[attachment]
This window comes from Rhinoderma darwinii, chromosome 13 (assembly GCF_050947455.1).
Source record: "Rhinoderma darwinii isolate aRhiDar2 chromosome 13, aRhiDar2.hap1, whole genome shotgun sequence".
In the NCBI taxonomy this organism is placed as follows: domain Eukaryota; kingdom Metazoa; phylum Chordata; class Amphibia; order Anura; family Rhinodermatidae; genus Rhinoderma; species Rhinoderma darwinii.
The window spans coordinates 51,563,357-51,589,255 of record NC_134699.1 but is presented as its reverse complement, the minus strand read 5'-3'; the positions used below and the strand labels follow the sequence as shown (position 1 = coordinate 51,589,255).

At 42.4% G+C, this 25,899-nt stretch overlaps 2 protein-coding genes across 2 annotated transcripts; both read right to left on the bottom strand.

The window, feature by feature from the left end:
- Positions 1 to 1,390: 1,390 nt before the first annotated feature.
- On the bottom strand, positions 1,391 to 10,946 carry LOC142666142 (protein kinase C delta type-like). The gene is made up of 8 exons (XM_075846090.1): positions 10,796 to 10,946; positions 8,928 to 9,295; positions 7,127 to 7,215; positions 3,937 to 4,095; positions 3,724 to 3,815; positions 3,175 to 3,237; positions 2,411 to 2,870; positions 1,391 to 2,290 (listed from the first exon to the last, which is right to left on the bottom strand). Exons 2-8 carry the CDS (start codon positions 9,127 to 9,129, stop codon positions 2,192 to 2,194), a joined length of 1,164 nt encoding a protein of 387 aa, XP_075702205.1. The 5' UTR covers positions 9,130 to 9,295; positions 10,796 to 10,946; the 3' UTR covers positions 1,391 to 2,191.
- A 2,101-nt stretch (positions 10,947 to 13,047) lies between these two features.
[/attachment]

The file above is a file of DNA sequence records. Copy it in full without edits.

This window comes from Rhinoderma darwinii, chromosome 13 (assembly GCF_050947455.1).
Source record: "Rhinoderma darwinii isolate aRhiDar2 chromosome 13, aRhiDar2.hap1, whole genome shotgun sequence".
In the NCBI taxonomy this organism is placed as follows: domain Eukaryota; kingdom Metazoa; phylum Chordata; class Amphibia; order Anura; family Rhinodermatidae; genus Rhinoderma; species Rhinoderma darwinii.
The window spans coordinates 51,563,357-51,589,255 of record NC_134699.1 but is presented as its reverse complement, the minus strand read 5'-3'; the positions used below and the strand labels follow the sequence as shown (position 1 = coordinate 51,589,255).

At 42.4% G+C, this 25,899-nt stretch overlaps 2 protein-coding genes across 2 annotated transcripts; both read right to left on the bottom strand.

The window, feature by feature from the left end:
- Positions 1 to 1,390: 1,390 nt before the first annotated feature.
- On the bottom strand, positions 1,391 to 10,946 carry LOC142666142 (protein kinase C delta type-like). The gene is made up of 8 exons (XM_075846090.1): positions 10,796 to 10,946; positions 8,928 to 9,295; positions 7,127 to 7,215; positions 3,937 to 4,095; positions 3,724 to 3,815; positions 3,175 to 3,237; positions 2,411 to 2,870; positions 1,391 to 2,290 (listed from the first exon to the last, which is right to left on the bottom strand). Exons 2-8 carry the CDS (start codon positions 9,127 to 9,129, stop codon positions 2,192 to 2,194), a joined length of 1,164 nt encoding a protein of 387 aa, XP_075702205.1. The 5' UTR covers positions 9,130 to 9,295; positions 10,796 to 10,946; the 3' UTR covers positions 1,391 to 2,191.
- A 2,101-nt stretch (positions 10,947 to 13,047) lies between these two features.